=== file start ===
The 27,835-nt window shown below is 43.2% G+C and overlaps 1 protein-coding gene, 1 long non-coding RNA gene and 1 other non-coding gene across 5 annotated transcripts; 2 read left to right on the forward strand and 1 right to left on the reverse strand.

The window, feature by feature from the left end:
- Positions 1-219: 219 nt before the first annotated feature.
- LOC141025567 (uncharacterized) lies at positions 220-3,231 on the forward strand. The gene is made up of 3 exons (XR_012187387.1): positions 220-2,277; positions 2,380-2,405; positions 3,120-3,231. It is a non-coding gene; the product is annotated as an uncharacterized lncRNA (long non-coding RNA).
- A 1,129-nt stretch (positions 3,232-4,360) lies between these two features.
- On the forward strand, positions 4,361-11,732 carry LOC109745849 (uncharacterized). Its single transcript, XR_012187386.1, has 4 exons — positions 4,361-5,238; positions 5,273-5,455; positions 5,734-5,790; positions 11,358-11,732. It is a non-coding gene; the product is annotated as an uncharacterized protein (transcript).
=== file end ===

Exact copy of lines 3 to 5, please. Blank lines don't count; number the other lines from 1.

- Positions 1-219: 219 nt before the first annotated feature.
- LOC141025567 (uncharacterized) lies at positions 220-3,231 on the forward strand. The gene is made up of 3 exons (XR_012187387.1): positions 220-2,277; positions 2,380-2,405; positions 3,120-3,231. It is a non-coding gene; the product is annotated as an uncharacterized lncRNA (long non-coding RNA).
- A 1,129-nt stretch (positions 3,232-4,360) lies between these two features.